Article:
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Archive for the ‘cognition’ Category

Babies who had heard the recordings showed the neural signal for recognizing vowel and pitch changes in the pseudoword, and the signal was strongest for the infants whose mothers played the recording most often. They were also better than the control babies at detecting other differences in the syllables, such as vowel length. “This leads us to believe that the fetus can learn much more detailed information than we previously thought,” Partanen says, and that the memory traces are detectable after birth.”This is a well-respected group and the effects are really convincing,” says Patricia Kuhl, a neuroscientist at the University of Washington in Seattle. Combined with previous work, she says, these results suggest “that language learning begins in the womb.”

via Babies Learn to Recognize Words in the Womb | Science/AAAS | News.

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“Now, it should be noted that the researchers aren’t trying to emulate a complete honey bee brain, but rather two specific and complex functions within it, namely vision and sense of smell.”

“By isolating and modeling these particular functions, the researchers hope to provide their flying robot with the cognitive power required to perform basic tasks — and without a set of pre-programmed instructions. It is hoped, for example, that the robotic bee will be able to detect particular odors or gasses in the same way that real bee can identify certain flowers.”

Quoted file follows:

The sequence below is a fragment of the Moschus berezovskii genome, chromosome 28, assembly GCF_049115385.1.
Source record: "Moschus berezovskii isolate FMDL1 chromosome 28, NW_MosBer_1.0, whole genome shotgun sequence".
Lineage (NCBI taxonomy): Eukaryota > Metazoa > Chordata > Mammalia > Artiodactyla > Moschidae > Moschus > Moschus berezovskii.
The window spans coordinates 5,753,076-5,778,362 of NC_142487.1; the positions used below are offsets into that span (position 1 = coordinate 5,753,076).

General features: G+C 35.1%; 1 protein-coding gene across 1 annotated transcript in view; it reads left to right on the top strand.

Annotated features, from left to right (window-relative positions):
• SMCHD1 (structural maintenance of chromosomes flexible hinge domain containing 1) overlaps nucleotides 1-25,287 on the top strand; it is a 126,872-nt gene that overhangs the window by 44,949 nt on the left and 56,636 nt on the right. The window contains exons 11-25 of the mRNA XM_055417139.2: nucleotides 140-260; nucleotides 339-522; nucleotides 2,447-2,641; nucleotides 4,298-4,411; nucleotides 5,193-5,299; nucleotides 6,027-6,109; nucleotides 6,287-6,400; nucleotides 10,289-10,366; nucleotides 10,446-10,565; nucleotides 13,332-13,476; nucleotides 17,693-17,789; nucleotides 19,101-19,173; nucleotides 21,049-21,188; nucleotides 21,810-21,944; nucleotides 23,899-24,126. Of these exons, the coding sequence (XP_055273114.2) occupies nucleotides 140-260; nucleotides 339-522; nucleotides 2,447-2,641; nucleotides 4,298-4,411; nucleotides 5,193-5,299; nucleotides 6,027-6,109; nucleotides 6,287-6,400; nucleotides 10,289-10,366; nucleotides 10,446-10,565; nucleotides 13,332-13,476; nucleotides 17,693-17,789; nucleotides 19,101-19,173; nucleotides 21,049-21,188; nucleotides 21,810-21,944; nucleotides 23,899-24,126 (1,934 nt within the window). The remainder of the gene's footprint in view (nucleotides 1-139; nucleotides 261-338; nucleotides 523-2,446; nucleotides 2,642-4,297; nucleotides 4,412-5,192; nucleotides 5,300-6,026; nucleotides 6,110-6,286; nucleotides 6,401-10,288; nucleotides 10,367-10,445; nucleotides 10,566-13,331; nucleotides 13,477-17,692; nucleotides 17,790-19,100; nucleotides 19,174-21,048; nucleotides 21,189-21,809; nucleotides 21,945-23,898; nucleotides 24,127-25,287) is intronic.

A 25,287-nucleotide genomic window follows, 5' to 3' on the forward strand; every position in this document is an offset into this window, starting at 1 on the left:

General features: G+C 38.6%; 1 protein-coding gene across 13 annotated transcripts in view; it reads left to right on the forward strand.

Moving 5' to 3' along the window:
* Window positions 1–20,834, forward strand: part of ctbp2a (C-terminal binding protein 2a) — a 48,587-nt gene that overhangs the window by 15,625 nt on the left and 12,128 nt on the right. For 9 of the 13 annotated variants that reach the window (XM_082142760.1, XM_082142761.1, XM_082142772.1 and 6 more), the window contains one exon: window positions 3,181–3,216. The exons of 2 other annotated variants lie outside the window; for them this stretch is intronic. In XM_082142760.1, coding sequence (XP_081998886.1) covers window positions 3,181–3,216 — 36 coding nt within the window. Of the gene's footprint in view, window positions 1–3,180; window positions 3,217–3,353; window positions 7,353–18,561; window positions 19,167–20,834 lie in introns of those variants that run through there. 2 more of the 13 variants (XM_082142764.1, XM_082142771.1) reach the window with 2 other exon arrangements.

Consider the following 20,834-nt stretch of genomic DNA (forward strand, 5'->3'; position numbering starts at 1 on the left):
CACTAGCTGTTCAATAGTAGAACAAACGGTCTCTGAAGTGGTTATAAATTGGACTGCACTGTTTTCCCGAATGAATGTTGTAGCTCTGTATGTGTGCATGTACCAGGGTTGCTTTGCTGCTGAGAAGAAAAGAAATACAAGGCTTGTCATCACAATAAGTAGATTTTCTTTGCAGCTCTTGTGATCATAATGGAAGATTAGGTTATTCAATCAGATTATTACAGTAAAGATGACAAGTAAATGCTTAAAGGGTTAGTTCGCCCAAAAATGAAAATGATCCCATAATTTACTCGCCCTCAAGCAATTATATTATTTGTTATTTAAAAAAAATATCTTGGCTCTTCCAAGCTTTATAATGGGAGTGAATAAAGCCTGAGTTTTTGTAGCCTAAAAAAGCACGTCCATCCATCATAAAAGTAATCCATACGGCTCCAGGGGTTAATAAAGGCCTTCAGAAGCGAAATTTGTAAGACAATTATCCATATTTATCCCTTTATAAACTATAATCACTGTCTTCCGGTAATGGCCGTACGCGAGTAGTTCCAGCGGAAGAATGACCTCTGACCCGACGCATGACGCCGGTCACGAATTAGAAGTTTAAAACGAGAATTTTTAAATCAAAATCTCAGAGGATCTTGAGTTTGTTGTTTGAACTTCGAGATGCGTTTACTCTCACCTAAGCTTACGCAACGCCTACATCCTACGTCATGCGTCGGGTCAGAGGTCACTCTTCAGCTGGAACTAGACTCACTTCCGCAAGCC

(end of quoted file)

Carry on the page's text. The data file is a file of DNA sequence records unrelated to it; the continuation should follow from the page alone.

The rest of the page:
via New project aims to upload a honey bee’s brain into a flying insectobot by 2015.

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UCLA researchers have�discovered that�the activity of a brain region known to be involved in learning, memory and Alzheimer’s disease behaves as if it’s remembering something during sleep, even under anesthesia — a finding that counters conventional theories about memory consolidation during sleep.

His team found that the entorhinal cortex showed what is called persistent activity, which is thought to mediate working memory during waking life — for example, when people pay close attention to remember things temporarily, such as recalling a phone number or following directions.

“The big surprise here is that this kind of persistent activity is happening during sleep, pretty much all the time.” Mehta said. “These results are entirely novel and surprising. In fact, this working memory-like persistent activity occurred in the entorhinal cortex even under anesthesia.”

The findings are important, Mehta said, because humans spend one-third of their lives sleeping and a lack of sleep results in adverse effects on health, including learning and memory problems.

via The sleeping brain behaves as if it’s remembering something | KurzweilAI.

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Researchers disguised rapid- and slow-changing sounds within background noise. Participants were asked to indicate whether they could hear the noise by pressing a button using alternately their right hand then their left hands.